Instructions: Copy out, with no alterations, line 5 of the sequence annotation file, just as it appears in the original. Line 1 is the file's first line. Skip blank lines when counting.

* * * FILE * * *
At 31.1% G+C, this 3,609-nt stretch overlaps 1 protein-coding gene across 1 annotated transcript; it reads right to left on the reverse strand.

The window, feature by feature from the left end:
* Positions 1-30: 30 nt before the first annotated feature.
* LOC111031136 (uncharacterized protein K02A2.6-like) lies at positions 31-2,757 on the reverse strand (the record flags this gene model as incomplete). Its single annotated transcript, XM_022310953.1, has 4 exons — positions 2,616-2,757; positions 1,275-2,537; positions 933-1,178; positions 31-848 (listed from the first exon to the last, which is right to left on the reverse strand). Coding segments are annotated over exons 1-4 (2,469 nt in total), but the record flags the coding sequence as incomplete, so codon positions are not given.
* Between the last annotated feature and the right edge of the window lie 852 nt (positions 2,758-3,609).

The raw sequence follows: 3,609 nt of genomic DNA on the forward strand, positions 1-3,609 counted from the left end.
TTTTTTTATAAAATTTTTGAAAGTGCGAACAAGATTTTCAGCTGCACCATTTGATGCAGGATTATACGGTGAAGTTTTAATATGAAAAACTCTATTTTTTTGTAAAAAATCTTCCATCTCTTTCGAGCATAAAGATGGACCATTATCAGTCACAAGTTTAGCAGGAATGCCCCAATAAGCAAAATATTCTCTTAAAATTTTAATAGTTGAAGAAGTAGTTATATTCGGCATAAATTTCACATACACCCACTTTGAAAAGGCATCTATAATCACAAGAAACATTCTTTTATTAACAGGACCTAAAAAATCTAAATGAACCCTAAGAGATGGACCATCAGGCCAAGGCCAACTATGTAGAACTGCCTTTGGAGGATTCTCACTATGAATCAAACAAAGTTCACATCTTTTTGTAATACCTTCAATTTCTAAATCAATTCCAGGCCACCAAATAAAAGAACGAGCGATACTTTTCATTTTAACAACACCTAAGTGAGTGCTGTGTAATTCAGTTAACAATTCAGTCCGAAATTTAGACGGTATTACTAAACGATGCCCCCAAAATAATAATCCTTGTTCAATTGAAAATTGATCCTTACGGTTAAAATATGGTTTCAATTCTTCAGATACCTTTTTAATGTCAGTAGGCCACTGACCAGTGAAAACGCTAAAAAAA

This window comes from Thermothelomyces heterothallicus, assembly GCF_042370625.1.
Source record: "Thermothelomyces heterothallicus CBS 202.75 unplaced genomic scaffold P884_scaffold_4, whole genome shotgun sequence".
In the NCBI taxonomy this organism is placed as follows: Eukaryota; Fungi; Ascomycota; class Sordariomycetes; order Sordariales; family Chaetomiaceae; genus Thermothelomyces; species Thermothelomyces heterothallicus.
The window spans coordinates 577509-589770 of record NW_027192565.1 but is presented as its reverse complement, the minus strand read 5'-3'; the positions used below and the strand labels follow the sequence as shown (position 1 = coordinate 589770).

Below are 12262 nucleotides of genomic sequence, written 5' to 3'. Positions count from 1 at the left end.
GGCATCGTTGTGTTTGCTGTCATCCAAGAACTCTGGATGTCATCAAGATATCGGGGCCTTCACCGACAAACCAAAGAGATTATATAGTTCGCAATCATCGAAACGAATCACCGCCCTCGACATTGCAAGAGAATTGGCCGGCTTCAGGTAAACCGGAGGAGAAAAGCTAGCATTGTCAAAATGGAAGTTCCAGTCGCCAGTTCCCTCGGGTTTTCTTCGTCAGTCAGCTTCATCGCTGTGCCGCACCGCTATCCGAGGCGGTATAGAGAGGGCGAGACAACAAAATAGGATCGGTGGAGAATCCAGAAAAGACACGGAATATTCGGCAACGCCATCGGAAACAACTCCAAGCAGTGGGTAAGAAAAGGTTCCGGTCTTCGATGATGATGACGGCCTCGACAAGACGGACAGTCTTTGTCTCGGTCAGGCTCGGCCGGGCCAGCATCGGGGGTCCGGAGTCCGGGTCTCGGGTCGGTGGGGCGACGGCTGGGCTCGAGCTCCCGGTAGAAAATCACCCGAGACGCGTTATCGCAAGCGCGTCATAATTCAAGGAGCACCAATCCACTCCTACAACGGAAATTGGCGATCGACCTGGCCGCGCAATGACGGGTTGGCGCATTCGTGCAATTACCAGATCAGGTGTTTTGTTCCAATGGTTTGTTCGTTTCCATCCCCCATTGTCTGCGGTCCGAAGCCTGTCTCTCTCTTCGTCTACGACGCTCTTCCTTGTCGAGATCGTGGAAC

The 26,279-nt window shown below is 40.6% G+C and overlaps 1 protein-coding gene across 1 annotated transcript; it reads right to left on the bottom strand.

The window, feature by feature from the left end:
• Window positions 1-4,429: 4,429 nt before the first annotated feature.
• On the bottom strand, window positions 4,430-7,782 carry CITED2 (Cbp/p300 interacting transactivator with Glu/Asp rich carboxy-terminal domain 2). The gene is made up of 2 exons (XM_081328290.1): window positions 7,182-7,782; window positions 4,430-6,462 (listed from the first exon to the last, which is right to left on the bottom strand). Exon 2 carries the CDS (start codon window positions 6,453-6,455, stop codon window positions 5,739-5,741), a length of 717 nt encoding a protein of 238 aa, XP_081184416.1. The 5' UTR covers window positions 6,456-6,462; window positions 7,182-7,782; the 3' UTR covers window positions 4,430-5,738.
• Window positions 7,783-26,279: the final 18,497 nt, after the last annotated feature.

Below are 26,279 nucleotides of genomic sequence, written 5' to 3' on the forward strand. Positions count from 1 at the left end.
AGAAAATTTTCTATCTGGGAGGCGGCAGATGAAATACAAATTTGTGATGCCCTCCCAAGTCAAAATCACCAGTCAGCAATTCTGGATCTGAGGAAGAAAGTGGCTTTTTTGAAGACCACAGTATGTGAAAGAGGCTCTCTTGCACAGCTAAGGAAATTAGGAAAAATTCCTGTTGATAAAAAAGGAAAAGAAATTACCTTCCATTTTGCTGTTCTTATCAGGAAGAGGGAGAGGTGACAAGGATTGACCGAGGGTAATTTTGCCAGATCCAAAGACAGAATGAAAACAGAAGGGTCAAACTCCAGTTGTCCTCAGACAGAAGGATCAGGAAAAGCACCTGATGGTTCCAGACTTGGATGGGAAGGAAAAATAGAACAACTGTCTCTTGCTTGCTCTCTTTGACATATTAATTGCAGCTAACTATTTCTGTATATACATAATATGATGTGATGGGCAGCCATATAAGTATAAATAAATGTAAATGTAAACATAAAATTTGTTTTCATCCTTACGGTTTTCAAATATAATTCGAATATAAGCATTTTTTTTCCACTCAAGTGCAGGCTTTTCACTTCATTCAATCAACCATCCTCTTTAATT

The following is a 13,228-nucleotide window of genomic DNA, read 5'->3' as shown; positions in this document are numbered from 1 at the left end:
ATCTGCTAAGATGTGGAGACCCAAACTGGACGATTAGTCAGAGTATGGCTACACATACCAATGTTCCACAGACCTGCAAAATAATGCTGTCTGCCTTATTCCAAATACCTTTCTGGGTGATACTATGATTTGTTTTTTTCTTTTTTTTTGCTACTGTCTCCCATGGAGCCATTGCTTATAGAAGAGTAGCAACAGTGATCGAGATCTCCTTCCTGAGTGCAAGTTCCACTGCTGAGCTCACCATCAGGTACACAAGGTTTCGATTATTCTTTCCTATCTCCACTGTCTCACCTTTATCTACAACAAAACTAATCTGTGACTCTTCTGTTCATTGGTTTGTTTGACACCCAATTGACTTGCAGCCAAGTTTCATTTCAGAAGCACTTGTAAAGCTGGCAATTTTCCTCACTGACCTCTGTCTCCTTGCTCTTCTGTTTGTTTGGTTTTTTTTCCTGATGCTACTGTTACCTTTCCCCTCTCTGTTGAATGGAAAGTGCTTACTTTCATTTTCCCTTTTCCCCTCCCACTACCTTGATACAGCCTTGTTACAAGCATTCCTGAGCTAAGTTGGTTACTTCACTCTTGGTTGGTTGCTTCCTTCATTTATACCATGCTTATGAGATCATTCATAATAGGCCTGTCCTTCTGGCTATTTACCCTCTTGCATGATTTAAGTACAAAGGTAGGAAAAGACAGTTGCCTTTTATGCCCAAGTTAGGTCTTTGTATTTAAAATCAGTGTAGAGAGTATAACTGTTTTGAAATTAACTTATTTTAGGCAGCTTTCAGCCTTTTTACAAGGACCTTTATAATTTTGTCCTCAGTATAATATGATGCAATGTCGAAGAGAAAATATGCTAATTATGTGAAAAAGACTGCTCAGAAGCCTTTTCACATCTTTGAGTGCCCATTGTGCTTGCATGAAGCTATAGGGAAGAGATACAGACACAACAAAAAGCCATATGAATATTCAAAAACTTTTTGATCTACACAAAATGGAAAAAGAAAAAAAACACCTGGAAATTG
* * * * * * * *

* Between the last annotated feature and the right edge of the window lie 852 nt (positions 2,758-3,609).